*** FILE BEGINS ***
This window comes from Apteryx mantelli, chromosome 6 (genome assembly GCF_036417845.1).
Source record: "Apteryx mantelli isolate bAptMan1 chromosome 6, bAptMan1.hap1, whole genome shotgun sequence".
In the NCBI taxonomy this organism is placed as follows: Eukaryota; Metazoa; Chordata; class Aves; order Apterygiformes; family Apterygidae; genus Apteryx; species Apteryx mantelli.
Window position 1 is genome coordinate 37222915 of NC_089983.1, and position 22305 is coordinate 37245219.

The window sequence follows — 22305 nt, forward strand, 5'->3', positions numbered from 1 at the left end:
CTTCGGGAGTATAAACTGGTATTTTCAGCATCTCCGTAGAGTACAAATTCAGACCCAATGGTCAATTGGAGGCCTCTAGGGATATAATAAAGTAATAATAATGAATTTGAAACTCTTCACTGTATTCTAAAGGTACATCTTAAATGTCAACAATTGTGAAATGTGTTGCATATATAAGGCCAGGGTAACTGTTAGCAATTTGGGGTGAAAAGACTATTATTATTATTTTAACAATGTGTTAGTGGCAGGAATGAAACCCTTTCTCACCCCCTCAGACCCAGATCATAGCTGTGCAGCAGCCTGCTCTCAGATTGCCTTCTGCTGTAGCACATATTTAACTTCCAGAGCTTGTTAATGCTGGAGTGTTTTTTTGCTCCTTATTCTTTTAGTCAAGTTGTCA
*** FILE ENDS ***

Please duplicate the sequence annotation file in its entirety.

This window comes from Apteryx mantelli, chromosome 6 (genome assembly GCF_036417845.1).
Source record: "Apteryx mantelli isolate bAptMan1 chromosome 6, bAptMan1.hap1, whole genome shotgun sequence".
In the NCBI taxonomy this organism is placed as follows: Eukaryota; Metazoa; Chordata; class Aves; order Apterygiformes; family Apterygidae; genus Apteryx; species Apteryx mantelli.
Window position 1 is genome coordinate 37222915 of NC_089983.1, and position 22305 is coordinate 37245219.

The window sequence follows — 22305 nt, forward strand, 5'->3', positions numbered from 1 at the left end:
CTTCGGGAGTATAAACTGGTATTTTCAGCATCTCCGTAGAGTACAAATTCAGACCCAATGGTCAATTGGAGGCCTCTAGGGATATAATAAAGTAATAATAATGAATTTGAAACTCTTCACTGTATTCTAAAGGTACATCTTAAATGTCAACAATTGTGAAATGTGTTGCATATATAAGGCCAGGGTAACTGTTAGCAATTTGGGGTGAAAAGACTATTATTATTATTTTAACAATGTGTTAGTGGCAGGAATGAAACCCTTTCTCACCCCCTCAGACCCAGATCATAGCTGTGCAGCAGCCTGCTCTCAGATTGCCTTCTGCTGTAGCACATATTTAACTTCCAGAGCTTGTTAATGCTGGAGTGTTTTTTTGCTCCTTATTCTTTTAGTCAAGTTGTCA